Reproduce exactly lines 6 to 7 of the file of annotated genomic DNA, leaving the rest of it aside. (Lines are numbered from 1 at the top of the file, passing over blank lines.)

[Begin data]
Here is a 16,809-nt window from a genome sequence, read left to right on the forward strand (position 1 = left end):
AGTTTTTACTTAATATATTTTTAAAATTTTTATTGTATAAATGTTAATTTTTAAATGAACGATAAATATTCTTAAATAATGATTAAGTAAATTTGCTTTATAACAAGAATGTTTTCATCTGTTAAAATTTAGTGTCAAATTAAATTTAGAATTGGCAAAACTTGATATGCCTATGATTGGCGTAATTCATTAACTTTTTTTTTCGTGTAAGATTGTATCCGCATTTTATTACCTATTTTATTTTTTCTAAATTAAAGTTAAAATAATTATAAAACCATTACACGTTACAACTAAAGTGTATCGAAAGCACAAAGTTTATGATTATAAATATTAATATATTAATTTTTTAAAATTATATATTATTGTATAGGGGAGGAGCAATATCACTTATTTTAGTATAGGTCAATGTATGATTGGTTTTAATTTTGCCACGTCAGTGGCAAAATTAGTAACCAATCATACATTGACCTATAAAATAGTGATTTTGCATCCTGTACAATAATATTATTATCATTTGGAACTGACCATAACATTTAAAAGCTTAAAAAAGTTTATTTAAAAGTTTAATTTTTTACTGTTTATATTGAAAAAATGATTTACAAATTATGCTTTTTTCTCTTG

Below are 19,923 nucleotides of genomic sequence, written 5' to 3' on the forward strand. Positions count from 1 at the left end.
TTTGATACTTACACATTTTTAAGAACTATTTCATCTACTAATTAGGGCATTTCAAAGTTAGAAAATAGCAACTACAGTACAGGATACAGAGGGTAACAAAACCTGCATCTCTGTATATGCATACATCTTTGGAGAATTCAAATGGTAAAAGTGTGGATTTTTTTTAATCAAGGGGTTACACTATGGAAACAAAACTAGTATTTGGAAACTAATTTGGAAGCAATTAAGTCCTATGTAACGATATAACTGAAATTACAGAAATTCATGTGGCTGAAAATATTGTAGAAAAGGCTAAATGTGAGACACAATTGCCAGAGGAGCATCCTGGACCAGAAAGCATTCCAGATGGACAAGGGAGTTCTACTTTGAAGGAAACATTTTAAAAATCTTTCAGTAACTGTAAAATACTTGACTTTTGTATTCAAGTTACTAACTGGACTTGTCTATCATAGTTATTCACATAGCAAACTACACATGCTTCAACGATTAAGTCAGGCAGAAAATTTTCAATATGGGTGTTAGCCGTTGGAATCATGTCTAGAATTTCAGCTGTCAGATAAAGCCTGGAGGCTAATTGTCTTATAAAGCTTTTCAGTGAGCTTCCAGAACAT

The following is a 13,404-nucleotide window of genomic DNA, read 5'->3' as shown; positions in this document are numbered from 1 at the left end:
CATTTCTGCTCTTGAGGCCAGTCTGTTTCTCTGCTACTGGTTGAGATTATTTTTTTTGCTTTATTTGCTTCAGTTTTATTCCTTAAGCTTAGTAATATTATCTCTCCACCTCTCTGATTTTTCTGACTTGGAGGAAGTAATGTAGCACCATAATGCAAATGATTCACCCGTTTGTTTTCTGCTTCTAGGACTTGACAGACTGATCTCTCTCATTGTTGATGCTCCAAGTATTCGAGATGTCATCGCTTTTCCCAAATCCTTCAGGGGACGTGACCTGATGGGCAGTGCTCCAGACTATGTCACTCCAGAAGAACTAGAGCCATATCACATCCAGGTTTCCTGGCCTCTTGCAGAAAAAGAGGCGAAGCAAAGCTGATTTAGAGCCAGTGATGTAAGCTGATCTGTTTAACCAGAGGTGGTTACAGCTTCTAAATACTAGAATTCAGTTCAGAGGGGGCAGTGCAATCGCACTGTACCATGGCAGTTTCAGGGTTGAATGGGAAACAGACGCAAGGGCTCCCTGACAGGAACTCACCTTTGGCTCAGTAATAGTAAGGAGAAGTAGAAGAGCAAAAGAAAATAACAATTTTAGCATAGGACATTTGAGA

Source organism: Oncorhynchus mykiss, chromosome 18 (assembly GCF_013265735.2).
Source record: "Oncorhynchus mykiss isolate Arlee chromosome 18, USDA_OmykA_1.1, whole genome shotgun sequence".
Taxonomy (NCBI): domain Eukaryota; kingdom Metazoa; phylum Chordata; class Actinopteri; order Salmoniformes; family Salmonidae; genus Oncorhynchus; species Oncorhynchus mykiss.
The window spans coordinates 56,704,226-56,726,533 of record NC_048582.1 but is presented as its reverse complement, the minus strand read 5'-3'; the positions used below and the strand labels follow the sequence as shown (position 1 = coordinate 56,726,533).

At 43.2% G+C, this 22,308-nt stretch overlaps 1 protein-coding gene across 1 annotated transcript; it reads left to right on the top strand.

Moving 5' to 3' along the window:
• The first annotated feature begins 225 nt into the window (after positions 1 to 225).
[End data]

CATTTCTGCTCTTGAGGCCAGTCTGTTTCTCTGCTACTGGTTGAGATTATTTTTTTTGCTTTATTTGCTTCAGTTTTATTCCTTAAGCTTAGTAATATTATCTCTCCACCTCTCTGATTTTTCTGACTTGGAGGAAGTAATGTAGCACCATAATGCAAATGATTCACCCGTTTGTTTTCTGCTTCTAGGACTTGACAGACTGATCTCTCTCATTGTTGATGCTCCAAGTATTCGAGATGTCATCGCTTTTCCCAAATCCTTCAGGGGACGTGACCTGATGGGCAGTGCTCCAGACTATGTCACTCCAGAAGAACTAGAGCCATATCACATCCAGGTTTCCTGGCCTCTTGCAGAAAAAGAGGCGAAGCAAAGCTGATTTAGAGCCAGTGATGTAAGCTGATCTGTTTAACCAGAGGTGGTTACAGCTTCTAAATACTAGAATTCAGTTCAGAGGGGGCAGTGCAATCGCACTGTACCATGGCAGTTTCAGGGTTGAATGGGAAACAGACGCAAGGGCTCCCTGACAGGAACTCACCTTTGGCTCAGTAATAGTAAGGAGAAGTAGAAGAGCAAAAGAAAATAACAATTTTAGCATAGGACATTTGAGA

Source organism: Oncorhynchus mykiss, chromosome 18 (assembly GCF_013265735.2).